Suff ering is a subjective human experience that is both complex and unique. Although relieving suff ering is a goal for nursing, the phenomenon of suff ering is poorly understood and even goes unrecognized. Using a phenomenological design, the researcher explored the question of what is the experience of suff ering as voiced by male patients seven to twelve months aft er hospitalization for blunt trauma. Seventeen male volunteers were interviewed and asked questions about how they suff ered, what made their suff ering more or less bearable, and how they were transformed through their suff ering. Participants experienced changes in patterns resulting in a perception of suff ering. Participants reported mostly experiencing physical, emotional, and social forms of suff ering while fewer experienced economic and spiritual suff ering. Experiences of suff ering resulted from the threat to their normal state or sense of wholeness because of their injuries. Intrinsic and extrinsic factors were identifi ed making the participants’ suff ering more or less bearable as they regained their lost state of normal. Positive attitude and motivation were signifi cant intrinsic factors while quality supportive care was the most signifi cant extrinsic factor. Poor quality care was a signifi cant negative extrinsic factor resulting in experiences of increased suff ering. Th rough their experiences of suff ering the participants were transformed, amending their previous state of normal. Knowledge gained through this phenomenological study may be useful to nurses in guiding their care to alleviate patients’ suff ering.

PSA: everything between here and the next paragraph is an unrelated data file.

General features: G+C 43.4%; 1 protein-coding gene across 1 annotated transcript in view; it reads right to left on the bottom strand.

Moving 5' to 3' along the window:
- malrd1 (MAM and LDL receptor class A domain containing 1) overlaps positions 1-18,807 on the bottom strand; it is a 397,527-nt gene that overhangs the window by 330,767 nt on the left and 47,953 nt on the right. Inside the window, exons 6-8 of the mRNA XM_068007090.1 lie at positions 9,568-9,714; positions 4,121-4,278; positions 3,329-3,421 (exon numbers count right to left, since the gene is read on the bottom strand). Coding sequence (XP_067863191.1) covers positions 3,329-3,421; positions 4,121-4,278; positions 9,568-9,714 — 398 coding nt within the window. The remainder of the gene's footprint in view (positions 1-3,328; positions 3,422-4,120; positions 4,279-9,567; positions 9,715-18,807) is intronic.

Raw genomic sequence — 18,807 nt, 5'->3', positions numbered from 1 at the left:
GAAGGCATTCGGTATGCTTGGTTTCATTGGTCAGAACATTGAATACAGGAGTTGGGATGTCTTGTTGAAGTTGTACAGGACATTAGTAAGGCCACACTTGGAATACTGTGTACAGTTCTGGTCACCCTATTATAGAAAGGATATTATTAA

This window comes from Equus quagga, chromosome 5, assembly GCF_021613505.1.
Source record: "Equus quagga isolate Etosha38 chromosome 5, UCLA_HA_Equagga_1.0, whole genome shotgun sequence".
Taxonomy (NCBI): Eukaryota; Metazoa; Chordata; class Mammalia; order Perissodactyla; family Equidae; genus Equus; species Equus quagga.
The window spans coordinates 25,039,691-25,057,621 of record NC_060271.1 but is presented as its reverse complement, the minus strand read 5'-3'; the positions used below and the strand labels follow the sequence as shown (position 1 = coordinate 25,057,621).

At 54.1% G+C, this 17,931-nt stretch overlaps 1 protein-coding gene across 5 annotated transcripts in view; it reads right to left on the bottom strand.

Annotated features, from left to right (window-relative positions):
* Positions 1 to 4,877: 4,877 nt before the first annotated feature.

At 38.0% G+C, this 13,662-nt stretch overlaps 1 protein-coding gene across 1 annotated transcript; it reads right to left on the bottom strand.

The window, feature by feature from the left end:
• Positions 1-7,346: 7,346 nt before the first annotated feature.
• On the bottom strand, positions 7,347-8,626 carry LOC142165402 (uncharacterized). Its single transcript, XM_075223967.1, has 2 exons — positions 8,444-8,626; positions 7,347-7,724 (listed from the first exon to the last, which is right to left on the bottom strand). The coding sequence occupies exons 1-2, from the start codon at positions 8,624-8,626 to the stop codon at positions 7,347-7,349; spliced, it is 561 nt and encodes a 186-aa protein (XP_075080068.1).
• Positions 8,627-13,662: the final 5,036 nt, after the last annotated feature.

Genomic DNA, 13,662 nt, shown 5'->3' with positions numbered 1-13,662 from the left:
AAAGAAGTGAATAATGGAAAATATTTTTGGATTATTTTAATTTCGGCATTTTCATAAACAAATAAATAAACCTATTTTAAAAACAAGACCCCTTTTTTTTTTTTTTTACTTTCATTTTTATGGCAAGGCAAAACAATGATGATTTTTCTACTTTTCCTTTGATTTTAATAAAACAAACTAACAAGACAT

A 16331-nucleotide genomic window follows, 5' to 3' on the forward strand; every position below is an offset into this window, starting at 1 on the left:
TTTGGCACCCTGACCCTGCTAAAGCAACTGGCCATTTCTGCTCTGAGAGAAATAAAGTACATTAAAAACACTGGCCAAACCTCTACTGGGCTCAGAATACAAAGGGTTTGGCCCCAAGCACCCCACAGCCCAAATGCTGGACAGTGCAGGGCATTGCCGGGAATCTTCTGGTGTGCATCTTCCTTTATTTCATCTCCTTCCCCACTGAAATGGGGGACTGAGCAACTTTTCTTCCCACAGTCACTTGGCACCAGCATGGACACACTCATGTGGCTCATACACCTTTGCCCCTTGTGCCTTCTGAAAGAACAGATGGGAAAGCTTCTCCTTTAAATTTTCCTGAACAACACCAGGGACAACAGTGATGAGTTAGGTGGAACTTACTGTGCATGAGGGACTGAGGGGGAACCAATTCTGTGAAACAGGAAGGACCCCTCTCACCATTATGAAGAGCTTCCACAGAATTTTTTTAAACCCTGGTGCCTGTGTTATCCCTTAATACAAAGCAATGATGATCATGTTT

Claudia F Benjamim

Federal University of Rio de Janeiro, Brazil

Title: ADP TREATMENT IMPROVES WOUND HEALING IN DIABETIC MICE

Time : 16:30-17:00

Speaker
Biography:

Claudia Farias Benjamim has completed her MD in the Unit Basel University Hospital and she has worked as General Practitioner in occupational Disorders Ali Abaad Industrial Area, Garmsaar, three postdoctoral studies: 1999-2001 in the Pharmacology Department, Sao Paulo University; 2001-2004 in the Pathology Department, University of Michigan, MI, USA; and 2012-2013 in Myology Institute, University Pierre et Marie Curie, Paris, France. She is an associate professor/ researcher in Federal University of Rio de Janeiro, RJ, Brazil. She has published 45 papers in reputed journals and has been serving as an editorial board member of repute. Benjamim aims to understand cellular response in chronic infl ammatory disease as sepsis, pulmonary fi brosis and skin wound healing. Her group studies the pathophysiology of these diseases and searches for successful therapies. Her group expertise is cell and molecular biology.

Abstract: